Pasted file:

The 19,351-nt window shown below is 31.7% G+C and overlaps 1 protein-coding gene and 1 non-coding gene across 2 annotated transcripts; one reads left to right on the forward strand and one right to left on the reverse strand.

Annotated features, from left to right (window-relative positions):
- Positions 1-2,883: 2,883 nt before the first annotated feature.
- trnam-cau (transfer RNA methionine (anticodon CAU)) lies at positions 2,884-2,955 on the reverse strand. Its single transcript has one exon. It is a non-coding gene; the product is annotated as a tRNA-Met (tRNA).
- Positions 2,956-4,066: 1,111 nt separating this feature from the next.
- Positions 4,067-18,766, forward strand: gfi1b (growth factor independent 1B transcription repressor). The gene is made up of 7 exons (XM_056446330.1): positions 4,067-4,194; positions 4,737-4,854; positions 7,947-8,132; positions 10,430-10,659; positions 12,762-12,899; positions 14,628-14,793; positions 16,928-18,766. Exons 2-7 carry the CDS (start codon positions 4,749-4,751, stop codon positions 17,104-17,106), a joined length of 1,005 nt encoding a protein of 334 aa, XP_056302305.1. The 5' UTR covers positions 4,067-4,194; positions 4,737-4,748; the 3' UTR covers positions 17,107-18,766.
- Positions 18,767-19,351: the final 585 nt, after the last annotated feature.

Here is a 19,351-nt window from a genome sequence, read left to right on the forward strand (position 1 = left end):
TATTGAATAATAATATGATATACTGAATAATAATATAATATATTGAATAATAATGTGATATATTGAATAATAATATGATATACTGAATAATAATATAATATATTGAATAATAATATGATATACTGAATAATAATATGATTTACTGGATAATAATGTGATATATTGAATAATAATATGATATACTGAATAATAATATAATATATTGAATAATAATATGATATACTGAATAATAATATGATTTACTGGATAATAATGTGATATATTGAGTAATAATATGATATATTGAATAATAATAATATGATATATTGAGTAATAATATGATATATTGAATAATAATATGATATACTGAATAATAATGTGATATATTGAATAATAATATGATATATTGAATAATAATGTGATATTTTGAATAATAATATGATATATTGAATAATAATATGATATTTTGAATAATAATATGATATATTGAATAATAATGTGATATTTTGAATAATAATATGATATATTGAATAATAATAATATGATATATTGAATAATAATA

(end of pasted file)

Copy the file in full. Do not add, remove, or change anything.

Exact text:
The 19,351-nt window shown below is 31.7% G+C and overlaps 1 protein-coding gene and 1 non-coding gene across 2 annotated transcripts; one reads left to right on the forward strand and one right to left on the reverse strand.

Annotated features, from left to right (window-relative positions):
- Positions 1-2,883: 2,883 nt before the first annotated feature.
- trnam-cau (transfer RNA methionine (anticodon CAU)) lies at positions 2,884-2,955 on the reverse strand. Its single transcript has one exon. It is a non-coding gene; the product is annotated as a tRNA-Met (tRNA).
- Positions 2,956-4,066: 1,111 nt separating this feature from the next.
- Positions 4,067-18,766, forward strand: gfi1b (growth factor independent 1B transcription repressor). The gene is made up of 7 exons (XM_056446330.1): positions 4,067-4,194; positions 4,737-4,854; positions 7,947-8,132; positions 10,430-10,659; positions 12,762-12,899; positions 14,628-14,793; positions 16,928-18,766. Exons 2-7 carry the CDS (start codon positions 4,749-4,751, stop codon positions 17,104-17,106), a joined length of 1,005 nt encoding a protein of 334 aa, XP_056302305.1. The 5' UTR covers positions 4,067-4,194; positions 4,737-4,748; the 3' UTR covers positions 17,107-18,766.
- Positions 18,767-19,351: the final 585 nt, after the last annotated feature.

Here is a 19,351-nt window from a genome sequence, read left to right on the forward strand (position 1 = left end):
TATTGAATAATAATATGATATACTGAATAATAATATAATATATTGAATAATAATGTGATATATTGAATAATAATATGATATACTGAATAATAATATAATATATTGAATAATAATATGATATACTGAATAATAATATGATTTACTGGATAATAATGTGATATATTGAATAATAATATGATATACTGAATAATAATATAATATATTGAATAATAATATGATATACTGAATAATAATATGATTTACTGGATAATAATGTGATATATTGAGTAATAATATGATATATTGAATAATAATAATATGATATATTGAGTAATAATATGATATATTGAATAATAATATGATATACTGAATAATAATGTGATATATTGAATAATAATATGATATATTGAATAATAATGTGATATTTTGAATAATAATATGATATATTGAATAATAATATGATATTTTGAATAATAATATGATATATTGAATAATAATGTGATATTTTGAATAATAATATGATATATTGAATAATAATAATATGATATATTGAATAATAATA